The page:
They began in a different era.
When Mike Vogel began his newspaper career in 1970, the Buffalo Evening News was housed in "the old building" at Main and Seneca streets. There he did odd jobs in the newsroom and sometimes chauffeured around town the publisher, always known simply as Mrs. Butler.
In time, Vogel would become a reporter, typing his stories in triplicate on copy paper sandwiched with carbon paper. Then he became a crack rewrite man, columnist, editorial writer and, finally, editorial page editor -- one of the most important jobs at the paper.
When John Davis began as a rookie staff artist in 1978, he frequently was asked to airbrush photographs to make them appropriate for the "family newspaper" -- obscuring the udders of cows and once painting a shirt onto the photo of a naked man sitting in a bathtub. Such practices would be scandalous now, an affront to accurate photojournalism. That was then.
From these odd beginnings, Davis would become a fine illustrator and page designer and, eventually, the paper's design director, responsible for its overall appearance every day.
Both Vogel and Davis retired from The News last week. They are not alone in doing so. About a dozen newsroom staffers, in all, are departing, after the company -- in a cost-cutting effort -- offered retirement incentives to a number of our approximately 700 employees.
Among those retiring are some familiar names. Photographer Bill Wippert, one of our best for more than 30 years, is a terrific shooter who represented The News beautifully. Reporter James Heaney did important investigative work and fostered computer-assisted reporting in its early days.
Others are leaving full-time employment here but are immediately returning on a part-time basis -- they include Donn Esmonde, Dan Herbeck and Brian Meyer. Their bylines will continue regularly in the paper.
Other retirees, whose roles are more behind the scenes, include Randy Rodda, a city desk editor who combined strong news judgment with a calm and pleasant demeanor, and some other fine editors including Fletcher Doyle and Scott Johnston of the sports department and news side copy editor Darlene Gillham, as well as our ever-gracious phone clerk and receptionist, Geraldine Goodwin.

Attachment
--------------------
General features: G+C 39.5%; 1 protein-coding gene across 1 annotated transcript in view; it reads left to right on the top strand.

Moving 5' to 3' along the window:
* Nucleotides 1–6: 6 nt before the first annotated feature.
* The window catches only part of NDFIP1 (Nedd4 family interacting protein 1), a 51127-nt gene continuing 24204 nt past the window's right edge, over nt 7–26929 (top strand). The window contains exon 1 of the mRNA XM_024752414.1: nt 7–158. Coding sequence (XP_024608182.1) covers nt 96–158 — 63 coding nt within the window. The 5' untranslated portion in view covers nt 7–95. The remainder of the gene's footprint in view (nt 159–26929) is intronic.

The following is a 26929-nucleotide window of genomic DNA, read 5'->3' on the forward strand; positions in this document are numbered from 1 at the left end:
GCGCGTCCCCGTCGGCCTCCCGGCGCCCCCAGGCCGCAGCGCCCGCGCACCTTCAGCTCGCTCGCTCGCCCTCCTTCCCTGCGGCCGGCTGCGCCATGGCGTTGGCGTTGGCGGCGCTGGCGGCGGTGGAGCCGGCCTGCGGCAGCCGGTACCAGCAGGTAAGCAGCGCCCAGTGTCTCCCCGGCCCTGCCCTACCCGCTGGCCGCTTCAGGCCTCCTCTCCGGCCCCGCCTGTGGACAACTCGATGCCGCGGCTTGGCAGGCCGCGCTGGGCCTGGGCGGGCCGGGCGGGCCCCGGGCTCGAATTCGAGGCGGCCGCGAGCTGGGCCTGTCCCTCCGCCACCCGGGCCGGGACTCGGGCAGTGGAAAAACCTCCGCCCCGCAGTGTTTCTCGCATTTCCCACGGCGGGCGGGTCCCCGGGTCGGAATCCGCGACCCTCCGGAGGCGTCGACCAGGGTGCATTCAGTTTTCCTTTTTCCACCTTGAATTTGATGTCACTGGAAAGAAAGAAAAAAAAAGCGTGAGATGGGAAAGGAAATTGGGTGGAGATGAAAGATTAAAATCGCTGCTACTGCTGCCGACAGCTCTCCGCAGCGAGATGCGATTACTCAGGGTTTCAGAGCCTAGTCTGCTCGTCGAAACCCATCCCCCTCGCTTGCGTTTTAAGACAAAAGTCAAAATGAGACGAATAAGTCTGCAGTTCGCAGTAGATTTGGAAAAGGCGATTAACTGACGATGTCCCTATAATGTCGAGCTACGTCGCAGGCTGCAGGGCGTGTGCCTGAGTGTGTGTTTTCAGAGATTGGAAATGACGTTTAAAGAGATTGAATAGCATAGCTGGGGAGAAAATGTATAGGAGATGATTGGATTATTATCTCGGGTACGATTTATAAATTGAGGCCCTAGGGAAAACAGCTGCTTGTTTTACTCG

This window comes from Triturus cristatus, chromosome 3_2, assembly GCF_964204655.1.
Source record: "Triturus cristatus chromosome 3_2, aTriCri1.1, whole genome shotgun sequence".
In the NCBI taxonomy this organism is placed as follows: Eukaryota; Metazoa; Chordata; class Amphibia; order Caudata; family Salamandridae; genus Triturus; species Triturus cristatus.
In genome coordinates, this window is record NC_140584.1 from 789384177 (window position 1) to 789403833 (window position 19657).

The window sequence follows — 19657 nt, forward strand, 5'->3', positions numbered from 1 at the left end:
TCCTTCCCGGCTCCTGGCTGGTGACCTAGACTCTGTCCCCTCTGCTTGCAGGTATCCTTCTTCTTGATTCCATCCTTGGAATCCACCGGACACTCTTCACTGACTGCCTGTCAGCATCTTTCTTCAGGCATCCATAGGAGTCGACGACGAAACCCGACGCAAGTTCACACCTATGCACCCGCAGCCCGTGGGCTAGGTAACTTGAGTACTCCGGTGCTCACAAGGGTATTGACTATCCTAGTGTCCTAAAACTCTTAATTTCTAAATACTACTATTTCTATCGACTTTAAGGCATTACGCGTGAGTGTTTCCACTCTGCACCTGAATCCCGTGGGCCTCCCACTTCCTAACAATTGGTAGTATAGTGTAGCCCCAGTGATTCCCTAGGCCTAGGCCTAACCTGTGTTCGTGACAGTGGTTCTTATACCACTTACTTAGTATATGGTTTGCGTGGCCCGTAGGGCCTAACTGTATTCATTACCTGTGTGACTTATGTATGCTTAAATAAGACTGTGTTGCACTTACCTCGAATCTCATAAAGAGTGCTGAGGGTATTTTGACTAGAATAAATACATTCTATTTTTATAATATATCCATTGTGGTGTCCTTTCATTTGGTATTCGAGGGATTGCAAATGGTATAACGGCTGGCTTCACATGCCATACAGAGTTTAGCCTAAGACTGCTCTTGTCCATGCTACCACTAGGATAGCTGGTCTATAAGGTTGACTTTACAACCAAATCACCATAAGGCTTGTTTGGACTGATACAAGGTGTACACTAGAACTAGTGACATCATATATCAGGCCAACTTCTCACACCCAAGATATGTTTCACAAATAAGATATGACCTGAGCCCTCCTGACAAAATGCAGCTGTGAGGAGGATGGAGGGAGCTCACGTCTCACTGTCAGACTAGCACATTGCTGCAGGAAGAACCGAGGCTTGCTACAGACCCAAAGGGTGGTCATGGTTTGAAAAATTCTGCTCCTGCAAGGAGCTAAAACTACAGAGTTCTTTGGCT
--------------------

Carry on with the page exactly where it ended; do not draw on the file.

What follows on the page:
It's difficult to see them go. Our newsroom is -- mostly -- a collegial one, and it feels as if we are losing longtime friends, not to mention the institutional knowledge they represent, and their day-to-day work.
Amid all of this transition, it may be Vogel's and Davis' departures that hit hardest, given their major contributions and combined 75 years of service. They brought big talent and remarkable dedication to their many jobs.
Vogel is, without a doubt, one of the best wordsmiths in the paper's history, and as editorial page editor, he represented the paper with graceful and fair-minded professionalism.
Davis is the main reason The News looks as good as it does every day, and that it has been recognized internationally for outstanding design. His stellar work ethic, dedication and artistic ability served The News extraordinarily well.
We are lucky to have a reserve of strong staffers remaining, including veteran editor John Neville, who steps into the role of editorial page editor after a career as a leading news editor. (He has been acting editorial page editor for some months while Vogel has been away due to an illness.)
Reporters, meanwhile, are taking on new assignments. Phil Fairbanks moves to the federal beat, Aaron Besecker to City Hall, Patrick Lakamp to county and state courts, Matt Gryta to law enforcement, Denise Jewell Gee to county government and T.J. Pignataro to West Seneca and Cheektowaga.
Many papers with shrinking staff numbers have dismantled their investigative teams. We have no intention of doing so. The team, led by Susan Schulman, now includes Matt Spina and Herbeck.
In this new era, we are recommitting ourselves to providing our readers with the journalism that matters, meeting the high standards set by those who have left.